If we can "boondoggle" ourselves out of this depression, that word is going to be enshrined in the hearts of the American people for years to come.
— President Franklin D. Roosevelt, Speech, 18 January 1936, to the New Jersey State Emergency Council
The word "boondoggle" refers to any fraudulent or dishonest undertaking, usually associated with wasting huge amounts of money on an enterprise of dubious value, typically as a result of political patronage. (This is the third political term we've dissected, the first being filibuster and the second red tape.) But where did it come from? It turns out the etymology of boondoggle is still unknown, it apparantly having become common circa 1935 to describe the money spent by Roosevelt's New Deal alphabet programs (CCC, FDIC, FERA, NRA, SEC, TVA, WPA, etc.) The quote above is Roosevelt's response to his critics. But first, a short skip to the origins.
The term "boondoggle" existed with the boyscouts long before it was used to describe Roosevelt's programs, supposedly being coined in 1927 by Robert H. Link, a scoutmaster, to describe the braided leather lanyards made by boyscouts to fritter away time at the campfire, and then worn as decoration. Link died in 1957, so nobody can ask him where he picked up the term. (Neither can anyone ask him if he used those amazingly strong braided cords for nefarious purposes.) Evidence, however, suggests the term may have been in use before Link; so much for "Scout's Honor." (Then again, how much "scouts honor" is there in persecuting gays, lesbians, and atheists or in raping young scouts? I mean, this is about the same amount of honor as one would find in the Roman Catholic Church...)
Now, the word came to prominence on 4 April 1935 when The New York Times ran a story about how jobless workers were being paid by the government to make lanyards from leather, rope, and canvas:
Boondoggle burst into the world with something of a bang, becoming an attack term immediately after its first recorded appearance in print. This occurred on April 4, 1935, in an account in The New York Times of an investigation into public-relief expenditures. Testifying the previous day before a committee of the Board of Aldermen (predecessors of today’s gender-neutral City Council), a Robert Marshall of Brooklyn said that he had been paid to teach “boon doggles.” Asked what he meant by this, he explained that “boon doggles is simply a term applied back in pioneer days to what we call gadgets today… . They may be making belts in leather, or maybe belts by weaving ropes, or it might be belts by working with canvas, maybe a tent or a sleeping bag.”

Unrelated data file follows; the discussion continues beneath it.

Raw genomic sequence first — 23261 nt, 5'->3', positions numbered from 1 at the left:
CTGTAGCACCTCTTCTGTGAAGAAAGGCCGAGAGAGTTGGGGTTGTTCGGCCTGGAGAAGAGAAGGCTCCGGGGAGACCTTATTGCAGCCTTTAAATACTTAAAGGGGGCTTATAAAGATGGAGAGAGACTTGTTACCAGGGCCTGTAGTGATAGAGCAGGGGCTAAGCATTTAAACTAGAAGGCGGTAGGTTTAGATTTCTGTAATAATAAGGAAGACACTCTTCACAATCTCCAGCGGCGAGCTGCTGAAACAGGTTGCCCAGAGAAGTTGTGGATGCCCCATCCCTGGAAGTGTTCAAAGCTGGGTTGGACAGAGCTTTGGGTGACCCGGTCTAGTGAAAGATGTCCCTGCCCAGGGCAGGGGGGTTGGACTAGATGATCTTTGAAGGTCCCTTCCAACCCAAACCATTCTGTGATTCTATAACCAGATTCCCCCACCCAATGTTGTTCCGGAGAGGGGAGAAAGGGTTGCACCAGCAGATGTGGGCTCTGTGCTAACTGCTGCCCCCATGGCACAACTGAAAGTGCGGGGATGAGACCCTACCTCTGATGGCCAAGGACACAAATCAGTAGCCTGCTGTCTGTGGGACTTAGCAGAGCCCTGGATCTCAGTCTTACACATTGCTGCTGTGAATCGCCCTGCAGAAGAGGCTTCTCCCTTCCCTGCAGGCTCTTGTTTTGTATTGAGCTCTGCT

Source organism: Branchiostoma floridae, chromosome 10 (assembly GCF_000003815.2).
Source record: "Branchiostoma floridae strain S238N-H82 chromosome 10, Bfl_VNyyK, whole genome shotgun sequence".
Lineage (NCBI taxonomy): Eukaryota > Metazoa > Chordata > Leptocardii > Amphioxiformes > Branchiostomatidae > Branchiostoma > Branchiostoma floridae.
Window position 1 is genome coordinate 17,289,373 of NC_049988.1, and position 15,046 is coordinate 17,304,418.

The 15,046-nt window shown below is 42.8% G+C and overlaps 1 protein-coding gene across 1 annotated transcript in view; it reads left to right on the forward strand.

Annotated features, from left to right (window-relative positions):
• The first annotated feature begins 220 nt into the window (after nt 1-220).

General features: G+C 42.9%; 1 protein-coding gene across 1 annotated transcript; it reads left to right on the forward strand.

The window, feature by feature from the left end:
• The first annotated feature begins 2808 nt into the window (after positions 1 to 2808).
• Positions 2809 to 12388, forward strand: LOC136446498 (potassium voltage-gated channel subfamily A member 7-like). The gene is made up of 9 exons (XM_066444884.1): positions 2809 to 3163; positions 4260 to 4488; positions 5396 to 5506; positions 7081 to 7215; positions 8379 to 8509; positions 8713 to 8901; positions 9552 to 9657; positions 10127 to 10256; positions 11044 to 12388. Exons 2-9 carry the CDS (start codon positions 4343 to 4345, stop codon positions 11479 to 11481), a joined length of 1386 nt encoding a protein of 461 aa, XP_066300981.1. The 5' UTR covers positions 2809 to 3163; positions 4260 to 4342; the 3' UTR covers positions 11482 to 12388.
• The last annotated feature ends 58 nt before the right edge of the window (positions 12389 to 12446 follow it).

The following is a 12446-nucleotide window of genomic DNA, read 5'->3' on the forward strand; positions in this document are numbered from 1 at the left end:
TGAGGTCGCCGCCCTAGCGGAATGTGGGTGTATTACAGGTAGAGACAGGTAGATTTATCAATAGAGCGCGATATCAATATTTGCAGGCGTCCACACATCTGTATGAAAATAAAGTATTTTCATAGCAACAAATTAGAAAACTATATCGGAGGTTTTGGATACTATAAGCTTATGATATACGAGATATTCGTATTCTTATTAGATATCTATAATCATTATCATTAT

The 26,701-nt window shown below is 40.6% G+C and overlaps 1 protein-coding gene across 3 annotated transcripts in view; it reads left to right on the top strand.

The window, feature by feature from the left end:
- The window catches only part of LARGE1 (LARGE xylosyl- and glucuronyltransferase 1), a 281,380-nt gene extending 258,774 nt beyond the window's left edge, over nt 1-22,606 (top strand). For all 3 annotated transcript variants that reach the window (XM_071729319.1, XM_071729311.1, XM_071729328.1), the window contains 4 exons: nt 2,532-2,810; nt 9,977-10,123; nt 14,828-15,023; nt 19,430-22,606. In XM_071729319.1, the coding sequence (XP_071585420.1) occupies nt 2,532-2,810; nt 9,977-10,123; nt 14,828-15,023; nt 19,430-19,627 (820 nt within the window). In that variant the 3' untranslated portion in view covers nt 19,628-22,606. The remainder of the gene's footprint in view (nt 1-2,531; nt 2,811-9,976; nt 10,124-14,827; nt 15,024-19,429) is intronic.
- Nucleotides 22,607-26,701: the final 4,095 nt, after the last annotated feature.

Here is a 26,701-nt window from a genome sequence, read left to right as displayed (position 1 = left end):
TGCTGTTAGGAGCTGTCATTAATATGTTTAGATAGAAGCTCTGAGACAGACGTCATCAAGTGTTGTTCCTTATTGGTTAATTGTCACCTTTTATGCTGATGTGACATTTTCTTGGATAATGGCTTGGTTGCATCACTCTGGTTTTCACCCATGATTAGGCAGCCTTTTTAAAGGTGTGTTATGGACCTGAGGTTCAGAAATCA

Mr. Marshall’s testimony, together with that of other witnesses who told of teaching tap dancing, manipulating shadow puppets, and building “A Temple of Time” (a watch and clock collection) for New York University, inspired the story’s headline, which began: $3,187,000 RELIEF IS SPENT TO TEACH JOBLESS TO PLAY, with the subhead, “BOON DOGGLES” made.
The word was off and running. In the next presidential election, in 1936, boondoggle was employed widely as both a noun and a verb by Republican critics of New Deal relief agencies. Boondoggling became a general term for what the GOP perceived as governmental wastefulness, and the responsible administrators were boondogglers. Nor could President Roosevelt pass this one up. He turned the word back upon the Republicans, describing international loans made under the GOP as foreign boondoggling."Why Do We Say That? 'Boondoggle'" Hugh Rawson, American Heritage
The big question, however, is where Link got the word or the idea for it. Another potential etymology is from Scottish, where boondoggle refers to winning a marble without any effort or receiving it as an outright gift. This has some plausibility, since "doggle" or "dogle" is the slang term for a marble, and it could easily have been combined with "boon" meaning gift or favor. The only problem is that the OED doesn't have any evidence the word was compounded in this fashion.
Some claim the word is drived to the Tagalog (Phillipine) word "bundok" for mountain, which was picked up by US soldiers during World War II and morphed into "boondocks" meaning any remote or wild area isolated from civilization. (Like, say, New Jersey.) The sense is allegedly that money was spent in remote areas according to the whims of the Roosevelt administration. The problem is that boondocks didn't show up in common parlance until about eight years after boondoggle. So this etymology shouldn't be given any credence.
The ultimate answer is that nobody really knows where the word originated. The only way Congress would fund a study of this boondoggle is if a congresscritter had an institute for etymology in his district. And, given the boondoggles Congress has funded, this one isn't so farfetched.